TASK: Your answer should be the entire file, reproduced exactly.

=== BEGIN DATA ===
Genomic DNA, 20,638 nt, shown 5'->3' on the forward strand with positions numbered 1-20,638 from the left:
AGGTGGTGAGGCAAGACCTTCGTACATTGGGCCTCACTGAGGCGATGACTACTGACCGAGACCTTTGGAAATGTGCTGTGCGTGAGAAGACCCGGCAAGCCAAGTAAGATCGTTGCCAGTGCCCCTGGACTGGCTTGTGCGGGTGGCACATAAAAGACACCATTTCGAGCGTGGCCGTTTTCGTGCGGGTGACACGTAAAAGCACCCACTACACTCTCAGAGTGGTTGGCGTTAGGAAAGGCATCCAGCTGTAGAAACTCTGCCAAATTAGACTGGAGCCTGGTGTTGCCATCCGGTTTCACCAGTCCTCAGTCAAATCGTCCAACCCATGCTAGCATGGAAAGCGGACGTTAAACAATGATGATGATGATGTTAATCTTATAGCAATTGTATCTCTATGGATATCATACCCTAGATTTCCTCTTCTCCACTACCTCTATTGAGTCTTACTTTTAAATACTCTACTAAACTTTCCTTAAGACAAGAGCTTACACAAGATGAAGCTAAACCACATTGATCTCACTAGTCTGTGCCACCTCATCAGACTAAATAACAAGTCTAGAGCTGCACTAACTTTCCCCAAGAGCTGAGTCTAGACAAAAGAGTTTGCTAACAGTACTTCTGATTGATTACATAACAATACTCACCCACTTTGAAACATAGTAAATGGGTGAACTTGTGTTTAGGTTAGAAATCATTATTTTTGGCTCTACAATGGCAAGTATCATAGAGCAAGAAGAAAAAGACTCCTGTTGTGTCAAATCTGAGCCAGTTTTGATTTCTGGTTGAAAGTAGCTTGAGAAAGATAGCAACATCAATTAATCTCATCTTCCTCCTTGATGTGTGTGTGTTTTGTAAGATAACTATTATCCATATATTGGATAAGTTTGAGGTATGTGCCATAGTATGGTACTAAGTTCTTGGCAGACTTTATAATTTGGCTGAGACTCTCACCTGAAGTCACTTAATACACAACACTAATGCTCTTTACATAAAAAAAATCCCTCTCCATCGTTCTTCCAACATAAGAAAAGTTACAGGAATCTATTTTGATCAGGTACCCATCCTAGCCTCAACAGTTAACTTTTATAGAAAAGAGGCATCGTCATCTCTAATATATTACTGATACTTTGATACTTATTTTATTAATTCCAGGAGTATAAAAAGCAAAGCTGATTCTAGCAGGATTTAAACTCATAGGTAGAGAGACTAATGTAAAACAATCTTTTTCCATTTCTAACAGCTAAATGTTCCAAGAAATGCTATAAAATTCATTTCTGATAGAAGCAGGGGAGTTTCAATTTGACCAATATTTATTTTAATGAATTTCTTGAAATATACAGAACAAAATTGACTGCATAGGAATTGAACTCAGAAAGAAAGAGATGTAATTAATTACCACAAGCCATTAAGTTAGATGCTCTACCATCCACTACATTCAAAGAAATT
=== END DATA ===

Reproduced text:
Genomic DNA, 20,638 nt, shown 5'->3' on the forward strand with positions numbered 1-20,638 from the left:
AGGTGGTGAGGCAAGACCTTCGTACATTGGGCCTCACTGAGGCGATGACTACTGACCGAGACCTTTGGAAATGTGCTGTGCGTGAGAAGACCCGGCAAGCCAAGTAAGATCGTTGCCAGTGCCCCTGGACTGGCTTGTGCGGGTGGCACATAAAAGACACCATTTCGAGCGTGGCCGTTTTCGTGCGGGTGACACGTAAAAGCACCCACTACACTCTCAGAGTGGTTGGCGTTAGGAAAGGCATCCAGCTGTAGAAACTCTGCCAAATTAGACTGGAGCCTGGTGTTGCCATCCGGTTTCACCAGTCCTCAGTCAAATCGTCCAACCCATGCTAGCATGGAAAGCGGACGTTAAACAATGATGATGATGATGTTAATCTTATAGCAATTGTATCTCTATGGATATCATACCCTAGATTTCCTCTTCTCCACTACCTCTATTGAGTCTTACTTTTAAATACTCTACTAAACTTTCCTTAAGACAAGAGCTTACACAAGATGAAGCTAAACCACATTGATCTCACTAGTCTGTGCCACCTCATCAGACTAAATAACAAGTCTAGAGCTGCACTAACTTTCCCCAAGAGCTGAGTCTAGACAAAAGAGTTTGCTAACAGTACTTCTGATTGATTACATAACAATACTCACCCACTTTGAAACATAGTAAATGGGTGAACTTGTGTTTAGGTTAGAAATCATTATTTTTGGCTCTACAATGGCAAGTATCATAGAGCAAGAAGAAAAAGACTCCTGTTGTGTCAAATCTGAGCCAGTTTTGATTTCTGGTTGAAAGTAGCTTGAGAAAGATAGCAACATCAATTAATCTCATCTTCCTCCTTGATGTGTGTGTGTTTTGTAAGATAACTATTATCCATATATTGGATAAGTTTGAGGTATGTGCCATAGTATGGTACTAAGTTCTTGGCAGACTTTATAATTTGGCTGAGACTCTCACCTGAAGTCACTTAATACACAACACTAATGCTCTTTACATAAAAAAAATCCCTCTCCATCGTTCTTCCAACATAAGAAAAGTTACAGGAATCTATTTTGATCAGGTACCCATCCTAGCCTCAACAGTTAACTTTTATAGAAAAGAGGCATCGTCATCTCTAATATATTACTGATACTTTGATACTTATTTTATTAATTCCAGGAGTATAAAAAGCAAAGCTGATTCTAGCAGGATTTAAACTCATAGGTAGAGAGACTAATGTAAAACAATCTTTTTCCATTTCTAACAGCTAAATGTTCCAAGAAATGCTATAAAATTCATTTCTGATAGAAGCAGGGGAGTTTCAATTTGACCAATATTTATTTTAATGAATTTCTTGAAATATACAGAACAAAATTGACTGCATAGGAATTGAACTCAGAAAGAAAGAGATGTAATTAATTACCACAAGCCATTAAGTTAGATGCTCTACCATCCACTACATTCAAAGAAATT